Salvager hopes to free Suez by early next week

The giant container ship grounded in the Suez Canal could be dislodged by the start of next week.

A Dutch firm working to free the vessel, Boskalis, says the combination of heavier tugboats arriving this weekend, a high tide and dredging could free the 400-meter long Ever Given.

Peter Berdowski, the chief executive of Boskalis told a Dutch TV program late Friday (March 26) that quote "we aim to get it done after the weekend, but everything will have to work out exactly right for that."

He added that a land crane would be brought in at the weekend to offload containers on the ship if efforts to dislodge it are in vain.

But experts have warned that such a process could be complex and lengthy.

The Ever Given has been wedged diagonally across the canal since Tuesday (March 23), blocking one of the world's busiest waterways.

About 15% of world shipping traffic passes through the canal.

Dozens of vessels are waiting at the entrances.

Shipping rates for oil product tankers nearly doubled after the ship became stranded.

The blockage has scrambled global supply chains.

If this drags on, shippers may decide to reroute around the Cape of Good Hope.

But this would add about two weeks to the journeys and extra fuel cost.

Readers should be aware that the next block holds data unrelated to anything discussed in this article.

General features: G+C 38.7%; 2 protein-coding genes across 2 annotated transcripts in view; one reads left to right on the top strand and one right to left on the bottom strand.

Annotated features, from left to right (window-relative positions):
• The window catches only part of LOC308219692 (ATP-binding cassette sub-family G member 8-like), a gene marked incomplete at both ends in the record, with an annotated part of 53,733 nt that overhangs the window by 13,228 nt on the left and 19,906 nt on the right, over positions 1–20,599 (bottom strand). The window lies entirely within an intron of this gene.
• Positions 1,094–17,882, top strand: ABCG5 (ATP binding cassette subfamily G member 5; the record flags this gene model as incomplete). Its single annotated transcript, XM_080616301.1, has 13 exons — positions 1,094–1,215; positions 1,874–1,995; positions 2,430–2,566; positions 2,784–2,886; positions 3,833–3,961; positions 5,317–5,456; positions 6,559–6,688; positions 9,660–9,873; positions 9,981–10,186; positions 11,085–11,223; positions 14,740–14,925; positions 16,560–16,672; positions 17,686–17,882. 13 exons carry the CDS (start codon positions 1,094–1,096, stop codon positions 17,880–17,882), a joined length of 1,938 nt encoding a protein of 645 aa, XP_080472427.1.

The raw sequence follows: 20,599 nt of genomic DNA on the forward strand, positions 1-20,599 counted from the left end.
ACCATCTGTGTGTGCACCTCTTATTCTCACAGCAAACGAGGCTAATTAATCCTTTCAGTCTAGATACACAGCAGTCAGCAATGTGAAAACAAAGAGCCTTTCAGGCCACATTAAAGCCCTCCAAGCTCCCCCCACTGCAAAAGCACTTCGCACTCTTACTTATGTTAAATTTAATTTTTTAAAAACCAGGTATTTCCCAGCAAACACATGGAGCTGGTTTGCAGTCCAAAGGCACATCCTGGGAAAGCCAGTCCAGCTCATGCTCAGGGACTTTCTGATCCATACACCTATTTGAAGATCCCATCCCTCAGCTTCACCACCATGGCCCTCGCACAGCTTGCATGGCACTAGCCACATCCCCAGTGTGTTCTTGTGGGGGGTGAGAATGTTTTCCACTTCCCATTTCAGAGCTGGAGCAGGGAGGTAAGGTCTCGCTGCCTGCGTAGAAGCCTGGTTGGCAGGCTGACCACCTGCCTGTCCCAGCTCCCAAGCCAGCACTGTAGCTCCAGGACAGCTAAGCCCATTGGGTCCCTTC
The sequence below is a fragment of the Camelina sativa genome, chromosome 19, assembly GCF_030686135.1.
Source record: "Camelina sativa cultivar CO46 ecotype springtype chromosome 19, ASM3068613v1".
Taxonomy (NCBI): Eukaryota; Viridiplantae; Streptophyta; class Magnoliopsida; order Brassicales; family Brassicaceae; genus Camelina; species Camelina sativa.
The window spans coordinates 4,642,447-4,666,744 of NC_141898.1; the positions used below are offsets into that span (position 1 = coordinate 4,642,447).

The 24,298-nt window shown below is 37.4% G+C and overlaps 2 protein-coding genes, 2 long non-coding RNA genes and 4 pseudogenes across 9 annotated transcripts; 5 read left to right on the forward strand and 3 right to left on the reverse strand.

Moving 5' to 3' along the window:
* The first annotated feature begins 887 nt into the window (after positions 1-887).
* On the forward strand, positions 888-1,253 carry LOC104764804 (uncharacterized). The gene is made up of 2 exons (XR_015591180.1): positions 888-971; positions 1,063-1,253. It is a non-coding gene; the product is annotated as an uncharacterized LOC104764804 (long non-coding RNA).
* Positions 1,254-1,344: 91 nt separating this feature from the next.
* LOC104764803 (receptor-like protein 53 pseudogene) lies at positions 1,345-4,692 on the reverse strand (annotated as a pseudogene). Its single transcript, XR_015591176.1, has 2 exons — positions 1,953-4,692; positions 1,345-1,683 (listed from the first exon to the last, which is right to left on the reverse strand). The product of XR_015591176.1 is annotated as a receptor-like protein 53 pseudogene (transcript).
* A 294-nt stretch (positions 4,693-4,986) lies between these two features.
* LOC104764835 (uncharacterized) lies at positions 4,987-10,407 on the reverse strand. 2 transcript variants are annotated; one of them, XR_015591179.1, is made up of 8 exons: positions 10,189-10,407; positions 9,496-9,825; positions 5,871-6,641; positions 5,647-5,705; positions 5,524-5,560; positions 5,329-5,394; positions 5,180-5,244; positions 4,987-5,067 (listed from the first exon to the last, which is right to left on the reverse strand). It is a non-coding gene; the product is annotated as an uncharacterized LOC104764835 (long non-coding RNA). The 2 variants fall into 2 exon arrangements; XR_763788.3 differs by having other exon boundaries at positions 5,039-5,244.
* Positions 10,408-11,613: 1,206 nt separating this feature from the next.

Three shipping agents said on Saturday (March 27) that none of the ships waiting at the canal's entrances had requested to be rerouted yet.

Video Transcript

- The giant container ship grounded in the Suez Canal could be dislodged by the start of next week. A Dutch firm working to free the vessel, Boskalis, says the combination of heavier tugboats arriving this weekend, a high tide, and dredging could free the 400-meter long Ever Given. Peter Berdowski, the chief executive of Boskalis, told a Dutch TV program late Friday that, quote, "We aim to get it done after the weekend. But everything will have to work out exactly right for that."

He added that a land crane would be brought in at the weekend to offload containers on the ship if efforts to dislodge it are in vain. But experts have warned that such a process could be complex and lengthy.

The Ever Given has been wedged diagonally across the canal since Tuesday, blocking one of the world's busiest waterways. About 15% of world shipping traffic passes through the canal. Dozens of vessels are waiting at the entrances. Shipping rates for oil product tankers nearly doubled after the ship became stranded.

The blockage has scrambled global supply chains. If this drags on, shippers may decide to reroute around the Cape of Good Hope. But this would add about two weeks to the journeys and extra fuel cost. Three shipping agents said on Saturday that none of the ships waiting at the canal's entrances had requested to be rerouted yet.